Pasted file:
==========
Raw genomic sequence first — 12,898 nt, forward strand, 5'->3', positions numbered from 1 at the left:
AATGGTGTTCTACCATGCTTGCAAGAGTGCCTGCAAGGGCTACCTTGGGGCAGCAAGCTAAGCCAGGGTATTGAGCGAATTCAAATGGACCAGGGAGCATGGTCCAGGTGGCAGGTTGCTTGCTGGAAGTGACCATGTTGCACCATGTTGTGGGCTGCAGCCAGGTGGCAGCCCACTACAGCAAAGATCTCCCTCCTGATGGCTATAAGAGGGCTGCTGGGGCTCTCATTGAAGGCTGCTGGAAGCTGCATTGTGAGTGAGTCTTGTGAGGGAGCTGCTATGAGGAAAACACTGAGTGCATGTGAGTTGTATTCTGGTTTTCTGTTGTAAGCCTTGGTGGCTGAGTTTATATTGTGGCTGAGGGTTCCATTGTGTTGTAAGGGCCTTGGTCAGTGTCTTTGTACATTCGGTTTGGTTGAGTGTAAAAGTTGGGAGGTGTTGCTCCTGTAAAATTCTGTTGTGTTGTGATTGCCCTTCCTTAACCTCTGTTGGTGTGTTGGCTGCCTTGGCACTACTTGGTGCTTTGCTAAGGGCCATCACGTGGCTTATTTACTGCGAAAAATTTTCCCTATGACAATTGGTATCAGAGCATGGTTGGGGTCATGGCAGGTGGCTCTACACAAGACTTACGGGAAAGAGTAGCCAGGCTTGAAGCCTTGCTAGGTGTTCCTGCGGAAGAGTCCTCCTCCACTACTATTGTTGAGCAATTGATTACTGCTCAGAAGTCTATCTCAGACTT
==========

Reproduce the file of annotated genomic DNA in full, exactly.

Raw genomic sequence first — 12,898 nt, forward strand, 5'->3', positions numbered from 1 at the left:
AATGGTGTTCTACCATGCTTGCAAGAGTGCCTGCAAGGGCTACCTTGGGGCAGCAAGCTAAGCCAGGGTATTGAGCGAATTCAAATGGACCAGGGAGCATGGTCCAGGTGGCAGGTTGCTTGCTGGAAGTGACCATGTTGCACCATGTTGTGGGCTGCAGCCAGGTGGCAGCCCACTACAGCAAAGATCTCCCTCCTGATGGCTATAAGAGGGCTGCTGGGGCTCTCATTGAAGGCTGCTGGAAGCTGCATTGTGAGTGAGTCTTGTGAGGGAGCTGCTATGAGGAAAACACTGAGTGCATGTGAGTTGTATTCTGGTTTTCTGTTGTAAGCCTTGGTGGCTGAGTTTATATTGTGGCTGAGGGTTCCATTGTGTTGTAAGGGCCTTGGTCAGTGTCTTTGTACATTCGGTTTGGTTGAGTGTAAAAGTTGGGAGGTGTTGCTCCTGTAAAATTCTGTTGTGTTGTGATTGCCCTTCCTTAACCTCTGTTGGTGTGTTGGCTGCCTTGGCACTACTTGGTGCTTTGCTAAGGGCCATCACGTGGCTTATTTACTGCGAAAAATTTTCCCTATGACAATTGGTATCAGAGCATGGTTGGGGTCATGGCAGGTGGCTCTACACAAGACTTACGGGAAAGAGTAGCCAGGCTTGAAGCCTTGCTAGGTGTTCCTGCGGAAGAGTCCTCCTCCACTACTATTGTTGAGCAATTGATTACTGCTCAGAAGTCTATCTCAGACTT